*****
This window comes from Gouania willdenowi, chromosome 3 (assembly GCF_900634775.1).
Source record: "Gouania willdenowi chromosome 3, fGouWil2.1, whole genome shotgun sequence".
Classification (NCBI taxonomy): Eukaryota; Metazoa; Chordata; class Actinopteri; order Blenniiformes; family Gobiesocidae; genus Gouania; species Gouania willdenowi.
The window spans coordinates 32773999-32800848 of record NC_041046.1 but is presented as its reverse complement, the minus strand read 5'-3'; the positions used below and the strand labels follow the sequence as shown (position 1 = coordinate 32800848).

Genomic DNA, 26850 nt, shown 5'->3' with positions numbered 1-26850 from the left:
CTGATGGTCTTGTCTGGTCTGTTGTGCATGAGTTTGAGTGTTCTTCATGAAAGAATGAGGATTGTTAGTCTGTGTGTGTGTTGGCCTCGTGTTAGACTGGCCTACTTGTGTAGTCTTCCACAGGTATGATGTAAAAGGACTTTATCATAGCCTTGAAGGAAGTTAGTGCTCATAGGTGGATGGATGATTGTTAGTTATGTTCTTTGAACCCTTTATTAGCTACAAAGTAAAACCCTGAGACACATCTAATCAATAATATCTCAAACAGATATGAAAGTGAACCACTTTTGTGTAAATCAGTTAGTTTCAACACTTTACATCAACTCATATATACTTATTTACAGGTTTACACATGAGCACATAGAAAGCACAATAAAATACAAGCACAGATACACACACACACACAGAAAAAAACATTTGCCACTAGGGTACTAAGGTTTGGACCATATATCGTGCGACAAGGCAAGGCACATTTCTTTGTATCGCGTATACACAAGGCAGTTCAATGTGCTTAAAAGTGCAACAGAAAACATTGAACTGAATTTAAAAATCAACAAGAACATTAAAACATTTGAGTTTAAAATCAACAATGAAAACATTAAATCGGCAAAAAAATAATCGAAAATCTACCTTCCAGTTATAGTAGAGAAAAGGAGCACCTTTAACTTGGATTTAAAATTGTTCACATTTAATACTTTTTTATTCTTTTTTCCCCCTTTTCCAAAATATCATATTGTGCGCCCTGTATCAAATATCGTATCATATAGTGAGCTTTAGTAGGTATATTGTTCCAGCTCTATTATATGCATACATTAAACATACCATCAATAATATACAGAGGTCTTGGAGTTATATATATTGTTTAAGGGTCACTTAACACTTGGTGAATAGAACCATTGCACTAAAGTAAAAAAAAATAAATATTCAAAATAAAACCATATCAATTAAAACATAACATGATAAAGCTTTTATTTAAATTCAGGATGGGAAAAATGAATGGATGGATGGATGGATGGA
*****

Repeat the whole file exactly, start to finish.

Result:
This window comes from Gouania willdenowi, chromosome 3 (assembly GCF_900634775.1).
Source record: "Gouania willdenowi chromosome 3, fGouWil2.1, whole genome shotgun sequence".
Classification (NCBI taxonomy): Eukaryota; Metazoa; Chordata; class Actinopteri; order Blenniiformes; family Gobiesocidae; genus Gouania; species Gouania willdenowi.
The window spans coordinates 32773999-32800848 of record NC_041046.1 but is presented as its reverse complement, the minus strand read 5'-3'; the positions used below and the strand labels follow the sequence as shown (position 1 = coordinate 32800848).

Genomic DNA, 26850 nt, shown 5'->3' with positions numbered 1-26850 from the left:
CTGATGGTCTTGTCTGGTCTGTTGTGCATGAGTTTGAGTGTTCTTCATGAAAGAATGAGGATTGTTAGTCTGTGTGTGTGTTGGCCTCGTGTTAGACTGGCCTACTTGTGTAGTCTTCCACAGGTATGATGTAAAAGGACTTTATCATAGCCTTGAAGGAAGTTAGTGCTCATAGGTGGATGGATGATTGTTAGTTATGTTCTTTGAACCCTTTATTAGCTACAAAGTAAAACCCTGAGACACATCTAATCAATAATATCTCAAACAGATATGAAAGTGAACCACTTTTGTGTAAATCAGTTAGTTTCAACACTTTACATCAACTCATATATACTTATTTACAGGTTTACACATGAGCACATAGAAAGCACAATAAAATACAAGCACAGATACACACACACACACAGAAAAAAACATTTGCCACTAGGGTACTAAGGTTTGGACCATATATCGTGCGACAAGGCAAGGCACATTTCTTTGTATCGCGTATACACAAGGCAGTTCAATGTGCTTAAAAGTGCAACAGAAAACATTGAACTGAATTTAAAAATCAACAAGAACATTAAAACATTTGAGTTTAAAATCAACAATGAAAACATTAAATCGGCAAAAAAATAATCGAAAATCTACCTTCCAGTTATAGTAGAGAAAAGGAGCACCTTTAACTTGGATTTAAAATTGTTCACATTTAATACTTTTTTATTCTTTTTTCCCCCTTTTCCAAAATATCATATTGTGCGCCCTGTATCAAATATCGTATCATATAGTGAGCTTTAGTAGGTATATTGTTCCAGCTCTATTATATGCATACATTAAACATACCATCAATAATATACAGAGGTCTTGGAGTTATATATATTGTTTAAGGGTCACTTAACACTTGGTGAATAGAACCATTGCACTAAAGTAAAAAAAAATAAATATTCAAAATAAAACCATATCAATTAAAACATAACATGATAAAGCTTTTATTTAAATTCAGGATGGGAAAAATGAATGGATGGATGGATGGATGGA